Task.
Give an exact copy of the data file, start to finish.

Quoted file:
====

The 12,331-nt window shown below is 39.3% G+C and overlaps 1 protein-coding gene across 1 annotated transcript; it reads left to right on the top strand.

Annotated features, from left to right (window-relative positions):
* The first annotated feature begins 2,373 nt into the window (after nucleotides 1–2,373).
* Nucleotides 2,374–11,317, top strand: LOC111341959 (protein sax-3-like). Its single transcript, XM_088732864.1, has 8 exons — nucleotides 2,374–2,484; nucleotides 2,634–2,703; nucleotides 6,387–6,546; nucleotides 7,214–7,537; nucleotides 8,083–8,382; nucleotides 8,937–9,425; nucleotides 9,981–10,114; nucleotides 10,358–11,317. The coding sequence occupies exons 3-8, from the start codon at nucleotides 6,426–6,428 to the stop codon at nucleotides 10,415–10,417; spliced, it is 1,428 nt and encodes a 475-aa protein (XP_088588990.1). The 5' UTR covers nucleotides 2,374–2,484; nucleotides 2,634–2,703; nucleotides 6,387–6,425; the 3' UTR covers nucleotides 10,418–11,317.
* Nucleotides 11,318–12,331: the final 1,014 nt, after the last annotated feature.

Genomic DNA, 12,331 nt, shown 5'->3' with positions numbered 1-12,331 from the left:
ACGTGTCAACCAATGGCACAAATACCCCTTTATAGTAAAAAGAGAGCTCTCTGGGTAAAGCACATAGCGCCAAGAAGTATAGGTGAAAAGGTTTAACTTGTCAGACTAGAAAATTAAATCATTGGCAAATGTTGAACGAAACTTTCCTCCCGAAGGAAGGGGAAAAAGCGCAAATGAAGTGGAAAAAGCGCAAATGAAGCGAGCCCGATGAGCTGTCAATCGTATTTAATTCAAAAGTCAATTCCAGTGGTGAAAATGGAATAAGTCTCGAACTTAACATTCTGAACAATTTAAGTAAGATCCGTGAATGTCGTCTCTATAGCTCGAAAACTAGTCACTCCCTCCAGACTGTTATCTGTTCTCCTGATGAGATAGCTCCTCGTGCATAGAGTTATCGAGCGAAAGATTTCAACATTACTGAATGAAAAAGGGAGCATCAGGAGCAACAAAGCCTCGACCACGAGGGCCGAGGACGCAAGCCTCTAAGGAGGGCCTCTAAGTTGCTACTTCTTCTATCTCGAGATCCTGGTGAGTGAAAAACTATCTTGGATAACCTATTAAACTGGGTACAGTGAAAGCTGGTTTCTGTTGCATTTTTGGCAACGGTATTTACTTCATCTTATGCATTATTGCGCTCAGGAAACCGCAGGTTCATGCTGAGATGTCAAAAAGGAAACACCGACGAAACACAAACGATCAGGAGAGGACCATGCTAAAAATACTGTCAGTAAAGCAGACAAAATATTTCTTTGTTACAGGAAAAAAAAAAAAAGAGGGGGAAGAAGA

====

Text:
The 12,331-nt window shown below is 39.3% G+C and overlaps 1 protein-coding gene across 1 annotated transcript; it reads left to right on the top strand.

Annotated features, from left to right (window-relative positions):
* The first annotated feature begins 2,373 nt into the window (after nucleotides 1–2,373).
* Nucleotides 2,374–11,317, top strand: LOC111341959 (protein sax-3-like). Its single transcript, XM_088732864.1, has 8 exons — nucleotides 2,374–2,484; nucleotides 2,634–2,703; nucleotides 6,387–6,546; nucleotides 7,214–7,537; nucleotides 8,083–8,382; nucleotides 8,937–9,425; nucleotides 9,981–10,114; nucleotides 10,358–11,317. The coding sequence occupies exons 3-8, from the start codon at nucleotides 6,426–6,428 to the stop codon at nucleotides 10,415–10,417; spliced, it is 1,428 nt and encodes a 475-aa protein (XP_088588990.1). The 5' UTR covers nucleotides 2,374–2,484; nucleotides 2,634–2,703; nucleotides 6,387–6,425; the 3' UTR covers nucleotides 10,418–11,317.
* Nucleotides 11,318–12,331: the final 1,014 nt, after the last annotated feature.

Genomic DNA, 12,331 nt, shown 5'->3' with positions numbered 1-12,331 from the left:
ACGTGTCAACCAATGGCACAAATACCCCTTTATAGTAAAAAGAGAGCTCTCTGGGTAAAGCACATAGCGCCAAGAAGTATAGGTGAAAAGGTTTAACTTGTCAGACTAGAAAATTAAATCATTGGCAAATGTTGAACGAAACTTTCCTCCCGAAGGAAGGGGAAAAAGCGCAAATGAAGTGGAAAAAGCGCAAATGAAGCGAGCCCGATGAGCTGTCAATCGTATTTAATTCAAAAGTCAATTCCAGTGGTGAAAATGGAATAAGTCTCGAACTTAACATTCTGAACAATTTAAGTAAGATCCGTGAATGTCGTCTCTATAGCTCGAAAACTAGTCACTCCCTCCAGACTGTTATCTGTTCTCCTGATGAGATAGCTCCTCGTGCATAGAGTTATCGAGCGAAAGATTTCAACATTACTGAATGAAAAAGGGAGCATCAGGAGCAACAAAGCCTCGACCACGAGGGCCGAGGACGCAAGCCTCTAAGGAGGGCCTCTAAGTTGCTACTTCTTCTATCTCGAGATCCTGGTGAGTGAAAAACTATCTTGGATAACCTATTAAACTGGGTACAGTGAAAGCTGGTTTCTGTTGCATTTTTGGCAACGGTATTTACTTCATCTTATGCATTATTGCGCTCAGGAAACCGCAGGTTCATGCTGAGATGTCAAAAAGGAAACACCGACGAAACACAAACGATCAGGAGAGGACCATGCTAAAAATACTGTCAGTAAAGCAGACAAAATATTTCTTTGTTACAGGAAAAAAAAAAAAAGAGGGGGAAGAAGA